Skip to main content

Boot Camp Helps Student Entrepreneurs Focus on Social Innovation

Students at the UT Social Innovation Boot CampFor five days in January, 15 teams of 38 students from schools across the country participated in the University of Texas-hosted Social Innovation Boot Camp. The Dell Social Innovation Challenge and the McCombs School's Herb Kelleher Center for Entrepreneurship co-hosted the camp, which was aimed to help students develop their social ventures.

Designed by the National Collegiate Inventors and Innovators Alliance (NCIIA), the camp was created for both undergraduates and graduates who have a venture past the idea stage. Students from universities including Rice, Virginia, Michigan, UC Davis, Fordham and UT Pan Am participated, and those from UT had their costs subsidized by the school.

Some participants were motivated to participate because the boot camp helped them prepare their projects for the Dell Challenge, which offers more than $700,000 in cash and in-kind awards to university students worldwide who present Dell with revolutionary social innovation projects.

Seven of the teams were from UT, and five individuals from McCombs: Jonathan Van, David Isquick, Andrew Koperwas, Daniel Driscoll, and Michele Boland. Other majors participating included computer science, advertising, liberal arts, physics, and architecture.

Students present their idea at the Social Innovation Boot CampIsquick, a second year MBA student, is part of a group of students that founded reQwip, a mobile app that helps users buy, sell, rent, and donate used sporting goods. Isquick said he and his team participated in the boot camp in order to improve their business plan and develop business strategy.

“We came in with a lot of ideas in regards to how to market our product but [NCIIA boot camp coordinator] James Barlow provided a framework for us to prioritize and evaluate our ideas,” he said. “The boot camp benefited us because it helped us refine our strategy and provided our team with the tools to evaluate potential opportunities.”

Barlow served as a student mentor along with IC2 Progect Manager Kyle Cox and McCombs Entrepreneur-in-Residence Melinda Garvey.

Garvey said the event was an opportunity for her to continue working with McCombs’ young entrepreneurs, including one team she has worked extensively with already.

“Hands down, it is one of the most phenomenal programs I have ever seen,” Garvey said. “It really is a boot camp and it really forces students to consider all aspects of starting their company.”

The three mentors, Garvey said, worked to challenge the students on their specific projects by asking participants questions and helping them find the right solutions. The NCIIA gives grants for social innovation projects, she explained, but the program was a huge help for all different types of ventures.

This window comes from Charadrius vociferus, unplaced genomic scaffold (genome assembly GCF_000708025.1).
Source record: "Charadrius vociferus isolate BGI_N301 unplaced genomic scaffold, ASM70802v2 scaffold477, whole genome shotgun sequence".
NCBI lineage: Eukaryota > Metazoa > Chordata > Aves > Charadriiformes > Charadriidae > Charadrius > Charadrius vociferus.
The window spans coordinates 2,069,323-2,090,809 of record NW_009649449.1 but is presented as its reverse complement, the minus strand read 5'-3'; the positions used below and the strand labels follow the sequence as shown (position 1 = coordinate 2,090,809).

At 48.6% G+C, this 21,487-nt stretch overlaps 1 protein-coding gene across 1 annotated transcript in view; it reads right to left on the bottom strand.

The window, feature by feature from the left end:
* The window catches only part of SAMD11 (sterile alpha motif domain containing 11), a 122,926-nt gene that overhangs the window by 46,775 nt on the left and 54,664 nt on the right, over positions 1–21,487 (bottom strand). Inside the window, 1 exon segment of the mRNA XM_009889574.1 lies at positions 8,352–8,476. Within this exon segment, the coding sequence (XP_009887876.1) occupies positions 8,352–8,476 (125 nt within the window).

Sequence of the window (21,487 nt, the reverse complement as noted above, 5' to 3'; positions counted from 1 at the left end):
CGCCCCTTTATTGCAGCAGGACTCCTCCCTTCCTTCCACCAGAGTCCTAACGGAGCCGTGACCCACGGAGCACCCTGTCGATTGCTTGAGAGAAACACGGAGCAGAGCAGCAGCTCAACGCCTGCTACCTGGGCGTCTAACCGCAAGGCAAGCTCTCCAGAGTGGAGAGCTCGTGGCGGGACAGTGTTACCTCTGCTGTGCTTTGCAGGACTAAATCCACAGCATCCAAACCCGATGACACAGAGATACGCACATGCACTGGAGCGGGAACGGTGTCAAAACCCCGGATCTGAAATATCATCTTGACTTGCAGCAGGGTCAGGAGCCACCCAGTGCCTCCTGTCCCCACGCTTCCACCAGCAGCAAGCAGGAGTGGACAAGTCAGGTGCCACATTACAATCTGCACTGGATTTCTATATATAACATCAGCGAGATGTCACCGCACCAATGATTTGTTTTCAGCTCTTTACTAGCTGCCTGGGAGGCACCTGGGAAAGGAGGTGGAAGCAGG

“The program was really about taking that business idea and deconstructing it to the very beginning to really understand the challenges you might face in your business,” Garvey said. “Our role was really challenging them to think through all the steps. Regardless of what their business is, there are really some basics in the business model they have to go through.”

Event organizer Kelly Iverson said the boot camp is an opportunity to encourage students to consider social entrepreneurship, even if their business plan didn't originally focus on social impact.

"[McCombs students] spent an entire day at the boot camp exploring how they could enhance their business models through adding social components,” Iverson said. “It was great to see shifts and growth in their thinking.”

Links and related items: 


#1 People usually doesn´t

People usually doesn´t realize about all what they can learn on a boot camp related to their business or field, for example I was very sceptical about that way of learning and meeting, however after tryibg for first time, I changed my mind completely. It was a good read, thanks for posting.

#2 Sadly very few people

Sadly very few people realizes about that, when you are growing and getting mature is when you start giving less importance to money or any object, is what you do with people near you what makes you a rich or poor man.

#3 I agree 100% with you.

I agree 100% with you.

#4 I think the same at the end

I think the same at the end of one's life is not measured by how much money you made, but by how much you have made the world a better place.

#5 That's true at the end of

That's true at the end of one's life is not measured by how much money you made, but by how much you have made the world a better place. It's great how the boot camp helps student entrepreneurs focus on social innovation

#6 The reality of good. At the

The reality of good. At the end of one's life, is not measured by how much money you made, but by how much you have made the world a better place. Successful entrepreneurs often the real impact of the non-profit and social enterprise switch.You know very well about social entrepreneurship, Who reads your website well.

Post a comment

The content of this field is kept private and will not be shown publicly.
By submitting this form, you accept the Mollom privacy policy.
To prevent automated spam submissions leave this field empty.